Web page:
Forza Matteo? The Leadership Capital of Matteo Renzi

One of the few political leaders to emerge stronger out of last month’s European elections was Italy’s Matteo Renzi. In his first electoral test since becoming Prime Minister in February, Italy’s ‘young’ and ‘dynamic’ leader has scored an impressive win, seemingly vindicating his plans for radical reform and dealing a blow to Beppe Grillo’s ‘anti-system’ Five Star Movement-see the statistics and breakdown from James Newell here.

Renzi came to power following an internal party battle (or palace coup), after being Mayor of Florence and a regional leader. He has offered a new vision of change promising to modernise Italy politically, socially and economically. In fact, he has committed to one radical change a month. He has invited, and encouraged, comparisons with Tony Blair (see an interview here and a BBC profile here).

So, looking across at the LCI, what are his prospects? How much leadership capital does he have and what can he do?

On the one hand, he has the communication and vision, two powerful capital building tools. Renzi’s relaxed communication style is very ‘of the people’ and is part of his popularity-even Armani’s recent advice to smarten up may help him. His style, to Italian eyes, appears rather ‘Anglo-Saxon’, with constant TV appearances, tweeting and a near ubiquitous media presence. Renzi’s resemblance to Blair can also be seen in his modernising vision-it is progressive, promising centre-left/centrist political, social and economic change. In the context of Italy’s ‘stagnation’, Renzi agenda is striking.

On the other hand, his relations with his party (or parties) are rather complex. Renzi, elected only by his party, is leading a rather fragile ‘Grand Coalition’ of Right and Left, within an even more complicated and fragmented party system.

This also plays into his reputation and his policy. Renzi’s ‘transforming rhetoric’, this article argues, has not yet translated into realistic detail. His promise of a ‘reform a month’ set out a strict timetable of priorities: ‘By the end of February, I will prepare an urgent timetable on constitutional and electoral reforms to bring to the attention of the parliament…Immediately after that, in March, employment reform; then in April, public administration; and in May, tax reform.”

The results appear to have fallen a little short so far. His one off payment of 80 Euro to low paid workers helped but there is concern at progress on the deeper reforms to the labour market, especially as the Italian economy proved unexpectedly sluggish in the first quarter of 2014. Early drafts of his much vaunted ‘Jobs Act’ have been heavily criticised.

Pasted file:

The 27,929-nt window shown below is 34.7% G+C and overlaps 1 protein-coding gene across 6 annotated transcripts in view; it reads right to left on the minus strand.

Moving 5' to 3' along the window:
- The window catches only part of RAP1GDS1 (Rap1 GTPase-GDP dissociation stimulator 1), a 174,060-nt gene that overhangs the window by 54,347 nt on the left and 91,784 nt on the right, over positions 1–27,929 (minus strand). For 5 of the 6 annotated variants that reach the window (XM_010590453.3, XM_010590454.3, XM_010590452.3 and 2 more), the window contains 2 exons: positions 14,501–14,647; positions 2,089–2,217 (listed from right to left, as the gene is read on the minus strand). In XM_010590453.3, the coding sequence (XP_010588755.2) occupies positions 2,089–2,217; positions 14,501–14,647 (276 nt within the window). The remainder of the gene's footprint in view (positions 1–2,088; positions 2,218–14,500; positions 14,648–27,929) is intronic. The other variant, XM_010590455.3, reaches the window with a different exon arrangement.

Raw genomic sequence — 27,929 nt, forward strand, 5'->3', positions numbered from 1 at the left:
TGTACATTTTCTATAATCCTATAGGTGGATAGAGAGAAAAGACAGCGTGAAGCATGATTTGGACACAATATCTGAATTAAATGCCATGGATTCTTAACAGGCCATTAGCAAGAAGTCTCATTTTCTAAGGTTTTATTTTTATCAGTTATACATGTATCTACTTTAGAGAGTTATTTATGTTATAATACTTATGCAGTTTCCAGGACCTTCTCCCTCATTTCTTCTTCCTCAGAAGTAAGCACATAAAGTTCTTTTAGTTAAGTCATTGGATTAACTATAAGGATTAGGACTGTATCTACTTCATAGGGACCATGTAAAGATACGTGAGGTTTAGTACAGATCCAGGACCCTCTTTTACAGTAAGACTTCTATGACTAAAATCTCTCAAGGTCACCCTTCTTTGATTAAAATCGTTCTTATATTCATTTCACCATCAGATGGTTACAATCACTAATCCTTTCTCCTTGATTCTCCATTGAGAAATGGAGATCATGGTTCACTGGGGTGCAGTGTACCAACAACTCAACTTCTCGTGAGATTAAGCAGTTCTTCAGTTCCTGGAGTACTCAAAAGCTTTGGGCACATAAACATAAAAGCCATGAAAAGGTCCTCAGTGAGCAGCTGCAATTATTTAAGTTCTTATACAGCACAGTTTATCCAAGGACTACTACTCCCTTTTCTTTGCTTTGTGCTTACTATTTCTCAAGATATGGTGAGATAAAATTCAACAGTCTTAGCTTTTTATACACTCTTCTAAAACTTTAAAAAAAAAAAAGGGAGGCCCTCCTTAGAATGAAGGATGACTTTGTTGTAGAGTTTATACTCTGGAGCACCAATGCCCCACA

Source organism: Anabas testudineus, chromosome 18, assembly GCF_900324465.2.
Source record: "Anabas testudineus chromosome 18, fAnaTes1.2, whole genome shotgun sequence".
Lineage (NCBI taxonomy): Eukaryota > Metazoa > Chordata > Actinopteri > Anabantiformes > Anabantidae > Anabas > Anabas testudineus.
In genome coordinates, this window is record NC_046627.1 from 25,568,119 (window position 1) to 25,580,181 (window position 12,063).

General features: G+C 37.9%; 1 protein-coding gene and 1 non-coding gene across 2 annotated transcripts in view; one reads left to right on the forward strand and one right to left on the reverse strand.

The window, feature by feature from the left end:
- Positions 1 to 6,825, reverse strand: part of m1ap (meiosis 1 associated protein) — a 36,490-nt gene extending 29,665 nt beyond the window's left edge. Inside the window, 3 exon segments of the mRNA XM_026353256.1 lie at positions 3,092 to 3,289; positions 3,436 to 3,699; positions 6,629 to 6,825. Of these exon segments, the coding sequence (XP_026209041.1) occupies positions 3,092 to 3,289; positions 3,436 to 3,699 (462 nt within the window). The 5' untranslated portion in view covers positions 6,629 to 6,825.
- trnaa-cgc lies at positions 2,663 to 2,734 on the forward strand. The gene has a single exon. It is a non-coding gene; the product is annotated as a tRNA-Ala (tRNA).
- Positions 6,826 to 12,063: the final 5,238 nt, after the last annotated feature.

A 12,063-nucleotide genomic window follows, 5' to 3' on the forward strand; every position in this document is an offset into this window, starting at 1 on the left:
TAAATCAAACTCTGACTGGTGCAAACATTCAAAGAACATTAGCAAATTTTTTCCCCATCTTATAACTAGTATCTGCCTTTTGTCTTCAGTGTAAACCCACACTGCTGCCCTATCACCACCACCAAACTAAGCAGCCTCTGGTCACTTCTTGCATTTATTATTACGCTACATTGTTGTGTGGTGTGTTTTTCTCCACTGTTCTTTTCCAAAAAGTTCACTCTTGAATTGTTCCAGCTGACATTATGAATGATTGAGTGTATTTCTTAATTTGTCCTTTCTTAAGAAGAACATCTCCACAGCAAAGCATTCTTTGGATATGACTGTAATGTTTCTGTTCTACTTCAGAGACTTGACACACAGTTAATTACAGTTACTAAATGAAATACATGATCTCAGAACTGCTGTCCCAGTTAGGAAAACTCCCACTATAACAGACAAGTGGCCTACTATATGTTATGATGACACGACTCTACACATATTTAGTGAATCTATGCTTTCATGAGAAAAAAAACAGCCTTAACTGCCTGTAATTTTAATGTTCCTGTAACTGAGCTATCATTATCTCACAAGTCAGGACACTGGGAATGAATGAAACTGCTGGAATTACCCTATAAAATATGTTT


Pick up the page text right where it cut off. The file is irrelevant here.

His political reforms have also been somewhat underwhelming. The original electoral law was set to reform both Houses to end the ‘asymmetric bicameralism’ and ensure there is no more ‘deadlock’. Reform has now focused on the Senate, a lesser deal brokered with the help of Silvio Berlusconi. Interestingly, Renzi (like Blair) claims the reform of the Upper House is just stage one-with stage two, the trickier part, left for the future.

As this FT piece points out, there is concern at a lack of detail behind the slogans of change. Renzi faces a rather difficult context and it claims he is ‘already behind schedule on several fronts, held up by a fractured parliament, divisions within his own centre-left Democratic party and a powerful bureaucracy that is resistant to change’. His vision, also like Blair’s, is somewhat woolly and vague. Those hoping for a sharp discontinuity with Berlusconi, or radicalism to match Grillo, may find themselves disappointed. His recent speech describing the EU as an ‘elderly Aunt’ was ‘replete with colourful metaphors but short on specifics’.

So where next for Renzi’s leadership capital? His vision, combined with his communication skills and ‘credit’ from his Euro victory are likely to extend his honeymoon-with leadership capital success breeds success. The political context of crisis and gridlock in Italy further emphasises Renzi’s ‘difference’ from previous leaders.

As this article points out however, Renzi’s reform agenda is ‘no sure thing’. He will need to begin achieving, to fill up the statute book to maintain the energy and support over the longer term and hold together his coalition. The lurking Obama-esque danger is of a visionary who cannot match their reforming rhetoric. As an unelected leader, interestingly, he has rejected one obvious way of building his leadership capital-via electoral mandate. He rejected calls for a ‘snap’ election, promising to govern until 2018. Can Renzi avoid the fate of so many other ‘unelected’ Prime Ministers?